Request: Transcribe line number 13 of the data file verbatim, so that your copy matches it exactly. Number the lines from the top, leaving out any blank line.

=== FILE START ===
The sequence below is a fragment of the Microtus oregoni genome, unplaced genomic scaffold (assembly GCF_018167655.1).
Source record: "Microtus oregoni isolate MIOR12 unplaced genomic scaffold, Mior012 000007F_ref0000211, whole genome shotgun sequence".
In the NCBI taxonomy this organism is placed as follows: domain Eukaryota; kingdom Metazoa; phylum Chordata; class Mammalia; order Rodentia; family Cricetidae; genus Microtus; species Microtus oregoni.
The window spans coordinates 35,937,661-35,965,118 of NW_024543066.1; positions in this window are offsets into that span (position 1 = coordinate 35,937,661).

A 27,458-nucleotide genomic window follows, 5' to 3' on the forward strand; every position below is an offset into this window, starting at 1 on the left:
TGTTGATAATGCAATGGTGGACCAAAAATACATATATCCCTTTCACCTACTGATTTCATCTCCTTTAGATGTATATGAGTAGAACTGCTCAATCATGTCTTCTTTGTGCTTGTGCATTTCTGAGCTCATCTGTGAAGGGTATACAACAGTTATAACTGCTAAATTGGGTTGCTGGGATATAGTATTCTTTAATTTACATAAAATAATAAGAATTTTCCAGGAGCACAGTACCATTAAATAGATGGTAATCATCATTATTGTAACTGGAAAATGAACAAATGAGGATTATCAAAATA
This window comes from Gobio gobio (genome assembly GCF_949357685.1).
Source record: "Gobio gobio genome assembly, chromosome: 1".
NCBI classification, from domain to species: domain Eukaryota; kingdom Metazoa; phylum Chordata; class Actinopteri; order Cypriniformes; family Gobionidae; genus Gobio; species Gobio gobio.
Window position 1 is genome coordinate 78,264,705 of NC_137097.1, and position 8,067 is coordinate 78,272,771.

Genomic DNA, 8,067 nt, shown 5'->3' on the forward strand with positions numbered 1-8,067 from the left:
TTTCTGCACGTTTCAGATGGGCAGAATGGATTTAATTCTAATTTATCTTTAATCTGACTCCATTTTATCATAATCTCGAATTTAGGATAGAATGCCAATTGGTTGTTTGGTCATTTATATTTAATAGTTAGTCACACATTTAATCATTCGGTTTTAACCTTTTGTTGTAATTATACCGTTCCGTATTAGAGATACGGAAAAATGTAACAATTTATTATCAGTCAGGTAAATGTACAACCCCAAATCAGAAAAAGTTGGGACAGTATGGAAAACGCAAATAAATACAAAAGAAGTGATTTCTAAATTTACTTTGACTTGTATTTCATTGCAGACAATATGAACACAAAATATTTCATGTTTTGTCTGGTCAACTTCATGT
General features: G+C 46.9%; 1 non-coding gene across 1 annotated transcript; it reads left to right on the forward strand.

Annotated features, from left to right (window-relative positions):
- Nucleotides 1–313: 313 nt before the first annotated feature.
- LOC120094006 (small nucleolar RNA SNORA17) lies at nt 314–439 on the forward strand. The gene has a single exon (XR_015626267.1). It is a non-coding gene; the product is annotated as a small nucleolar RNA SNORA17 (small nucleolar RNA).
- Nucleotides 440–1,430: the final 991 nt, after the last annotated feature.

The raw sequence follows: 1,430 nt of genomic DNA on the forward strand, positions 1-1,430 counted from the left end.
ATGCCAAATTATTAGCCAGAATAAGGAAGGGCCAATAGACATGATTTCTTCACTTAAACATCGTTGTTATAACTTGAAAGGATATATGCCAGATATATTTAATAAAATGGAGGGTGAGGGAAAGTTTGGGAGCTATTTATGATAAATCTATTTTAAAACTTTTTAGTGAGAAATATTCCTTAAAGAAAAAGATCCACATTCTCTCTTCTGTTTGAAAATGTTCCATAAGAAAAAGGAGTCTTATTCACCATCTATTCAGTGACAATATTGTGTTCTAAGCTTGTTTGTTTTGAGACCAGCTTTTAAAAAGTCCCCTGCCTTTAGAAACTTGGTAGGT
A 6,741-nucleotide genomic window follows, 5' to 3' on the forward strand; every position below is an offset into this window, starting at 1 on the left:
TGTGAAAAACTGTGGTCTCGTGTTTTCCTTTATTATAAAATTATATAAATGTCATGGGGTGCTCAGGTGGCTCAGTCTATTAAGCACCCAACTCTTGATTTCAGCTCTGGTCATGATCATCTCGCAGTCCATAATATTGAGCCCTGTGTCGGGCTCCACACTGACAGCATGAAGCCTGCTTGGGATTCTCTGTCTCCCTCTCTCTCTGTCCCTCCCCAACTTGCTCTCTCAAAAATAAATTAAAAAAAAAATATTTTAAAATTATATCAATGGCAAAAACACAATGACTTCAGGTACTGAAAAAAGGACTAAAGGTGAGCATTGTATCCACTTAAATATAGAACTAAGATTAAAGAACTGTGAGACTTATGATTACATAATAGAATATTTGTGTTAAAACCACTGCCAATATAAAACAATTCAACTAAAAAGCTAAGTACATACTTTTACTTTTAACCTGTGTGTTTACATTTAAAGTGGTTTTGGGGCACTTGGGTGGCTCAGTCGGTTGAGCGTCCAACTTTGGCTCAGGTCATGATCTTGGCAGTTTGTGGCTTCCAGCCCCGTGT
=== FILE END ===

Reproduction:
General features: G+C 46.9%; 1 non-coding gene across 1 annotated transcript; it reads left to right on the forward strand.